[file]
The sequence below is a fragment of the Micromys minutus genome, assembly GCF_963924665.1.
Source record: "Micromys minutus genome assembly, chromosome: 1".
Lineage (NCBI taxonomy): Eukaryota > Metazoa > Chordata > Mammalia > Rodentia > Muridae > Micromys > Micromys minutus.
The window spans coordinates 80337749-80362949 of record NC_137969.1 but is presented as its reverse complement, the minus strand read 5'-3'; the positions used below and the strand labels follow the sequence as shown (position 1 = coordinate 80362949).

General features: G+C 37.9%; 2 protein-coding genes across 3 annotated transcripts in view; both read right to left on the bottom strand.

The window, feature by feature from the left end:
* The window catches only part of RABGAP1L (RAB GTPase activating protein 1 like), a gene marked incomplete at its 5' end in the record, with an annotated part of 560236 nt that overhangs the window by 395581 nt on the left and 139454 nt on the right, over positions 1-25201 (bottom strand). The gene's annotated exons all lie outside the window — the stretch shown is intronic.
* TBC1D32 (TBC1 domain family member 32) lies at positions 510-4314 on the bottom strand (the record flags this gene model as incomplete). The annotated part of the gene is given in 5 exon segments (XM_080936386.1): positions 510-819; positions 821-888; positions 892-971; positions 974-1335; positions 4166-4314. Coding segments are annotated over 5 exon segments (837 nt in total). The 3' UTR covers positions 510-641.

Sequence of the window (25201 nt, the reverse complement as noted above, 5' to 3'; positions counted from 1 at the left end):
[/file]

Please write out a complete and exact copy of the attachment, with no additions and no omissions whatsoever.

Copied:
The sequence below is a fragment of the Micromys minutus genome, assembly GCF_963924665.1.
Source record: "Micromys minutus genome assembly, chromosome: 1".
Lineage (NCBI taxonomy): Eukaryota > Metazoa > Chordata > Mammalia > Rodentia > Muridae > Micromys > Micromys minutus.
The window spans coordinates 80337749-80362949 of record NC_137969.1 but is presented as its reverse complement, the minus strand read 5'-3'; the positions used below and the strand labels follow the sequence as shown (position 1 = coordinate 80362949).

General features: G+C 37.9%; 2 protein-coding genes across 3 annotated transcripts in view; both read right to left on the bottom strand.

The window, feature by feature from the left end:
* The window catches only part of RABGAP1L (RAB GTPase activating protein 1 like), a gene marked incomplete at its 5' end in the record, with an annotated part of 560236 nt that overhangs the window by 395581 nt on the left and 139454 nt on the right, over positions 1-25201 (bottom strand). The gene's annotated exons all lie outside the window — the stretch shown is intronic.
* TBC1D32 (TBC1 domain family member 32) lies at positions 510-4314 on the bottom strand (the record flags this gene model as incomplete). The annotated part of the gene is given in 5 exon segments (XM_080936386.1): positions 510-819; positions 821-888; positions 892-971; positions 974-1335; positions 4166-4314. Coding segments are annotated over 5 exon segments (837 nt in total). The 3' UTR covers positions 510-641.

Sequence of the window (25201 nt, the reverse complement as noted above, 5' to 3'; positions counted from 1 at the left end):